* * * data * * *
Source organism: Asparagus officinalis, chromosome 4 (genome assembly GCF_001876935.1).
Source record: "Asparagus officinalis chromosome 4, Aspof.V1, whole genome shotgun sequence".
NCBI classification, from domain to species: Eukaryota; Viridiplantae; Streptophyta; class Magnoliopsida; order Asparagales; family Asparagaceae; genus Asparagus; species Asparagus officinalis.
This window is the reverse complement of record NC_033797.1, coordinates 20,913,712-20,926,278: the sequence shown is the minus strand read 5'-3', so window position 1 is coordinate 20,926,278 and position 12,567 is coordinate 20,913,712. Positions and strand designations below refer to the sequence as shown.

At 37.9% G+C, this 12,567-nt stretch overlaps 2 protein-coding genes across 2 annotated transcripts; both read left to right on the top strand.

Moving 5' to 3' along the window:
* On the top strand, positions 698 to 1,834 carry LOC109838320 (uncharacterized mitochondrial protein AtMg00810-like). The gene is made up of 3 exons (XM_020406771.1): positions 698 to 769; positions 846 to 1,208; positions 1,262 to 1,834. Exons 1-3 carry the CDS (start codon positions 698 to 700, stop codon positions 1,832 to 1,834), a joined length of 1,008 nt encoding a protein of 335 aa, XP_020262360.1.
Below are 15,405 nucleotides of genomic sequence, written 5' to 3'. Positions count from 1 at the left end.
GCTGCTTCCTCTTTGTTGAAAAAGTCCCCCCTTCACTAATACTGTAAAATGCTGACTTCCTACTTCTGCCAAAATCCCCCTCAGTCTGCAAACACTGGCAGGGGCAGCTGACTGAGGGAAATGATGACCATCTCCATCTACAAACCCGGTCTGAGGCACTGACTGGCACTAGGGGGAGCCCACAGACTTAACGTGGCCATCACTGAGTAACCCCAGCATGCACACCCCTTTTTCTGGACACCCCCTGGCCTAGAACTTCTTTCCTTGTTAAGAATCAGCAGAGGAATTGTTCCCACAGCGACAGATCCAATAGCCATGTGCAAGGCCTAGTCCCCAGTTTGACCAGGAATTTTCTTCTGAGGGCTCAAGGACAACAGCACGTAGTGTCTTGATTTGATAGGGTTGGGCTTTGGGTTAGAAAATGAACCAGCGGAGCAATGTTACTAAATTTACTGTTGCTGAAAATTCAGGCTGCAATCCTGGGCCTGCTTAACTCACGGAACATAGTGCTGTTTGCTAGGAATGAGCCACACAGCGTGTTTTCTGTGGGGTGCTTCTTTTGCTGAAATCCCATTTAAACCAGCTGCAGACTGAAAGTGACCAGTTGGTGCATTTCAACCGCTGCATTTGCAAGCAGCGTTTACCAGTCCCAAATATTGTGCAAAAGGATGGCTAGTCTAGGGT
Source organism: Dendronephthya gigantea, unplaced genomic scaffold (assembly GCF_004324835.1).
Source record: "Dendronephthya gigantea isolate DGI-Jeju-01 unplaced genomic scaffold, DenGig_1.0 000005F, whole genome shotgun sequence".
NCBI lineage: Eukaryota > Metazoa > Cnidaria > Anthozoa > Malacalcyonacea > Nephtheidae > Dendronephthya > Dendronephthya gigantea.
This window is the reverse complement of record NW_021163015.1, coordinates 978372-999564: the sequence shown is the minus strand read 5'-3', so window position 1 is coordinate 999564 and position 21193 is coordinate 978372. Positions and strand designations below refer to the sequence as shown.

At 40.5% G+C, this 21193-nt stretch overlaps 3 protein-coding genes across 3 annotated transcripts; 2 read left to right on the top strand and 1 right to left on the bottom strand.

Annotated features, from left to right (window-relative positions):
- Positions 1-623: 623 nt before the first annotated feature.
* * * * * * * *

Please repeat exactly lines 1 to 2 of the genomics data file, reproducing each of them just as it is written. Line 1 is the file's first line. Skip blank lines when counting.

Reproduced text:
Source organism: Asparagus officinalis, chromosome 4 (genome assembly GCF_001876935.1).
Source record: "Asparagus officinalis chromosome 4, Aspof.V1, whole genome shotgun sequence".